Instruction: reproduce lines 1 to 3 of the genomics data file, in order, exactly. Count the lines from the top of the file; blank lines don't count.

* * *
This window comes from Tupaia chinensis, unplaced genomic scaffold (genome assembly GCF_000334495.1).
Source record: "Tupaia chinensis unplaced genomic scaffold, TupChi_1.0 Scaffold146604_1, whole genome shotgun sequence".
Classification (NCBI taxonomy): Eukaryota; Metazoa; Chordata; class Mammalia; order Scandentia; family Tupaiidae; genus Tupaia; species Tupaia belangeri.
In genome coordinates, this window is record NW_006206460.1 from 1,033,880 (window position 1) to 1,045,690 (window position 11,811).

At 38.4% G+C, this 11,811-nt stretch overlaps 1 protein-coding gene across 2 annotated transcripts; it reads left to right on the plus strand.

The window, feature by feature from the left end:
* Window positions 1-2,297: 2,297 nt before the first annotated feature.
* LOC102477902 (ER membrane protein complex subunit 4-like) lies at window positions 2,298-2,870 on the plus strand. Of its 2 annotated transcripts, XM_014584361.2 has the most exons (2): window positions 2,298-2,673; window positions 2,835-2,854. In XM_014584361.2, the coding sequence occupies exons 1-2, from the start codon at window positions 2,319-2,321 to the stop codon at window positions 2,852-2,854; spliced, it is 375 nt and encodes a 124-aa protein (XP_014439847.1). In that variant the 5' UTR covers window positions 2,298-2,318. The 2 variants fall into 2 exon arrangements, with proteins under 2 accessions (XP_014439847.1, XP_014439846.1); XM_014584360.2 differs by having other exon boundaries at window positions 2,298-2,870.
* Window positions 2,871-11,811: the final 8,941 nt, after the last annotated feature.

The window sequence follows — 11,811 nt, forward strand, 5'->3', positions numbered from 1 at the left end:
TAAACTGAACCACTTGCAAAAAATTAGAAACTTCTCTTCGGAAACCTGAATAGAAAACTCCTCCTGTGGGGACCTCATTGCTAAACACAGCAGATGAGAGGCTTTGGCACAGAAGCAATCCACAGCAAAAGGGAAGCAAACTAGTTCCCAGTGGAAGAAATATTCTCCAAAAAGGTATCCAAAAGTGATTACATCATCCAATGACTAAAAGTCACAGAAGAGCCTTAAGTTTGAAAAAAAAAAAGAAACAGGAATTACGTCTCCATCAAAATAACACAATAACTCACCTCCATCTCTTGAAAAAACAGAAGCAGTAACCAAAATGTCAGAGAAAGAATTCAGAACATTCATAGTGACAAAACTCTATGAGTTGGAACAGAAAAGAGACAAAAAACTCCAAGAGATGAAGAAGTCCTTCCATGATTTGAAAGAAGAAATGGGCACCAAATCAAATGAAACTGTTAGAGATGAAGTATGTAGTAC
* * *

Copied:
This window comes from Tupaia chinensis, unplaced genomic scaffold (genome assembly GCF_000334495.1).
Source record: "Tupaia chinensis unplaced genomic scaffold, TupChi_1.0 Scaffold146604_1, whole genome shotgun sequence".
Classification (NCBI taxonomy): Eukaryota; Metazoa; Chordata; class Mammalia; order Scandentia; family Tupaiidae; genus Tupaia; species Tupaia belangeri.